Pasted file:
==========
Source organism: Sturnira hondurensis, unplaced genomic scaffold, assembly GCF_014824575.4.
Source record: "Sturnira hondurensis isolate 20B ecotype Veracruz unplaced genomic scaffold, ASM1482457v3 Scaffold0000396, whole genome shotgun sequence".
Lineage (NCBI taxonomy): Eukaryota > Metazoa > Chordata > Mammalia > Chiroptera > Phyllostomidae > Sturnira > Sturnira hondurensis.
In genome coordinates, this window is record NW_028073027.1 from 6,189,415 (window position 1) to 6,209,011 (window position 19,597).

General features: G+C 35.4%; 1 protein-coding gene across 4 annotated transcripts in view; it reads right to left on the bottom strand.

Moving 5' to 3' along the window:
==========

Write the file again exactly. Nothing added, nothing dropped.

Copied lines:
Source organism: Sturnira hondurensis, unplaced genomic scaffold, assembly GCF_014824575.4.
Source record: "Sturnira hondurensis isolate 20B ecotype Veracruz unplaced genomic scaffold, ASM1482457v3 Scaffold0000396, whole genome shotgun sequence".
Lineage (NCBI taxonomy): Eukaryota > Metazoa > Chordata > Mammalia > Chiroptera > Phyllostomidae > Sturnira > Sturnira hondurensis.
In genome coordinates, this window is record NW_028073027.1 from 6,189,415 (window position 1) to 6,209,011 (window position 19,597).

General features: G+C 35.4%; 1 protein-coding gene across 4 annotated transcripts in view; it reads right to left on the bottom strand.

Moving 5' to 3' along the window: